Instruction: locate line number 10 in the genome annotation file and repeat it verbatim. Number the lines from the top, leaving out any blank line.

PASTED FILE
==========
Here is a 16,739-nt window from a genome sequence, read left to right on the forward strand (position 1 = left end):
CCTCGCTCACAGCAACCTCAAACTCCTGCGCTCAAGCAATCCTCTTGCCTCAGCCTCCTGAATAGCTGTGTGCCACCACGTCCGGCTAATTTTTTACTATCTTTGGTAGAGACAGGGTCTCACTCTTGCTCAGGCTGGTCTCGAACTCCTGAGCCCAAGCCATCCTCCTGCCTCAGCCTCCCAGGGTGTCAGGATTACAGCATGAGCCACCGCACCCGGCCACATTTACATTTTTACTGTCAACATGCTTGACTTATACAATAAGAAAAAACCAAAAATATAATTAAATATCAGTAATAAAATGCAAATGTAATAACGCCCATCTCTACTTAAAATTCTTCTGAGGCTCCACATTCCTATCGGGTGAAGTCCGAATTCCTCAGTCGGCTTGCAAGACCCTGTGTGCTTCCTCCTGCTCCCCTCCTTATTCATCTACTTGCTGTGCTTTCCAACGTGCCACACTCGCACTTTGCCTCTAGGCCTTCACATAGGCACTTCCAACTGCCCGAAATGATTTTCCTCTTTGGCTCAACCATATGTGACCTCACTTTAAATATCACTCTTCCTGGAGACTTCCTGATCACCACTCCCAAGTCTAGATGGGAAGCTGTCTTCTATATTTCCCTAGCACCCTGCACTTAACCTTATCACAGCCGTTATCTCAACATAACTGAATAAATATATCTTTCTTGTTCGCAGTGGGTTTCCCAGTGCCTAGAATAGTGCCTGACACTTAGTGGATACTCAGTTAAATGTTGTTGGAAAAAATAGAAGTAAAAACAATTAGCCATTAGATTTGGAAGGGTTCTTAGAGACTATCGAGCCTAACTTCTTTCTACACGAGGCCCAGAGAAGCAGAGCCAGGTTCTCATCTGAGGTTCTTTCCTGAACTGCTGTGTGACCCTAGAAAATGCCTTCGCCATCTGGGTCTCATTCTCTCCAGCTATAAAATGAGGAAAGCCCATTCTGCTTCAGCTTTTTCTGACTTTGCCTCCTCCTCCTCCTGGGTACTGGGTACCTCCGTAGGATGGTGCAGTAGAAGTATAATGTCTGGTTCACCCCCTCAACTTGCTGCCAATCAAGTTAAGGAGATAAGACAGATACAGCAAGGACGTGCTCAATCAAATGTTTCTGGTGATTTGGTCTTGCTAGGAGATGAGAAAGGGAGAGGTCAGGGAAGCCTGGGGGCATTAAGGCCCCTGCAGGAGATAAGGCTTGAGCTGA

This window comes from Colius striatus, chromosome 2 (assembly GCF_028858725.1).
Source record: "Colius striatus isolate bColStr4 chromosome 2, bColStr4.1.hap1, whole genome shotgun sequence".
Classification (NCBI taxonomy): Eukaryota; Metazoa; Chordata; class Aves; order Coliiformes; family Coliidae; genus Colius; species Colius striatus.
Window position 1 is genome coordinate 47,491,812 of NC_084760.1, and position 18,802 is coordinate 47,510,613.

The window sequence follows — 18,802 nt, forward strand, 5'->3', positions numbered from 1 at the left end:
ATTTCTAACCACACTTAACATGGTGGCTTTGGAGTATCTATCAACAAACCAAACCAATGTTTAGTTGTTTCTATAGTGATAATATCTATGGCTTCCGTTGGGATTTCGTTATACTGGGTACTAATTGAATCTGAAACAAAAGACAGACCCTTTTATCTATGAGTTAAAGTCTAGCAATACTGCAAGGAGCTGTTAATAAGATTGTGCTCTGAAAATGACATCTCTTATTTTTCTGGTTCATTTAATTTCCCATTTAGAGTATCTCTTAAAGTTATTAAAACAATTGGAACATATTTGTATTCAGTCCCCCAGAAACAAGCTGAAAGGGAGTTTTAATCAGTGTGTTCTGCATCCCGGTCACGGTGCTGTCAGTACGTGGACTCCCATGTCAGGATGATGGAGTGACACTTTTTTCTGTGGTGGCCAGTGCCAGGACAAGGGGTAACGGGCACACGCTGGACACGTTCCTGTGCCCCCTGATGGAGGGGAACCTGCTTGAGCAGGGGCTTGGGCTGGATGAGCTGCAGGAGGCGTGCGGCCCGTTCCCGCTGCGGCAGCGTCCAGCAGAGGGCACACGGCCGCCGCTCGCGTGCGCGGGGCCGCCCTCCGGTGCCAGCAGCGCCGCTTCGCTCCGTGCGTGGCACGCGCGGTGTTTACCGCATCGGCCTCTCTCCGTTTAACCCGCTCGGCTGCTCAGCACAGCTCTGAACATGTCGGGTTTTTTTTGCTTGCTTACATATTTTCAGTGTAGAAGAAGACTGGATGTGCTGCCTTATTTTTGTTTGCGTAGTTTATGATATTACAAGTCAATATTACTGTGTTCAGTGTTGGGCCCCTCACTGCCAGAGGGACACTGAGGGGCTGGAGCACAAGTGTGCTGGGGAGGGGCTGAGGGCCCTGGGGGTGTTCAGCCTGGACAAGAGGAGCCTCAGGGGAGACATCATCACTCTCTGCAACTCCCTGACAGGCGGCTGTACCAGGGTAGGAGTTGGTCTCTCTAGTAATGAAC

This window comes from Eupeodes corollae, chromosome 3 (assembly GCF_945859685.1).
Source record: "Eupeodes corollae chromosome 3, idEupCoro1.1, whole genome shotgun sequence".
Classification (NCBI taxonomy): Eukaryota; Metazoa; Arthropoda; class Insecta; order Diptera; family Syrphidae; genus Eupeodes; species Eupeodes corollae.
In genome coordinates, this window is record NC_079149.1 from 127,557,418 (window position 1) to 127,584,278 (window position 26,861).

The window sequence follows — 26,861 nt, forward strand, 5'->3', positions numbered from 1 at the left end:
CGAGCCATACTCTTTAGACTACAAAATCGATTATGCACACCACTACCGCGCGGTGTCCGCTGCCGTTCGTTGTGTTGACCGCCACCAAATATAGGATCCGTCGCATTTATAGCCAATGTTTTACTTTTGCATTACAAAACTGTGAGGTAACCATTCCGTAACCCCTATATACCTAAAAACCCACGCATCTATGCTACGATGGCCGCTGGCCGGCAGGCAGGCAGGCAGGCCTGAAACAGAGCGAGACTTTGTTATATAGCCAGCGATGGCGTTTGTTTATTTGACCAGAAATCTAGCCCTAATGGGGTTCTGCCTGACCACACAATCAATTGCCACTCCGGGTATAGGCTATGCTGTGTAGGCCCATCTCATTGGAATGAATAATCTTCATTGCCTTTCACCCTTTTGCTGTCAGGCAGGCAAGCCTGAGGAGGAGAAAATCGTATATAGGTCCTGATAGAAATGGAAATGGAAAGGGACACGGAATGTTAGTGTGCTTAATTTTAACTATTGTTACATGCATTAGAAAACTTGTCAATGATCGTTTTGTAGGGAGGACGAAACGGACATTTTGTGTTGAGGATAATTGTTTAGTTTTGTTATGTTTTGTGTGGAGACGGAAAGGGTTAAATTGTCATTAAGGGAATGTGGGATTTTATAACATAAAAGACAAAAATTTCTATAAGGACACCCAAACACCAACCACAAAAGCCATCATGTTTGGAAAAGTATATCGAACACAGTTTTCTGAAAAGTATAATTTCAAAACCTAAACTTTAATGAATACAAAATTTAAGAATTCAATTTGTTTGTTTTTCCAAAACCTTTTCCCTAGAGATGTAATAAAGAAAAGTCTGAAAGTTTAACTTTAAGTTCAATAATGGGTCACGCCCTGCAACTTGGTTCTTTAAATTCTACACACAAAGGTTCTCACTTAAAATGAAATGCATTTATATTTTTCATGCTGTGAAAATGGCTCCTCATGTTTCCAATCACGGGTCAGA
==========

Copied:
Source record: "Eupeodes corollae chromosome 3, idEupCoro1.1, whole genome shotgun sequence".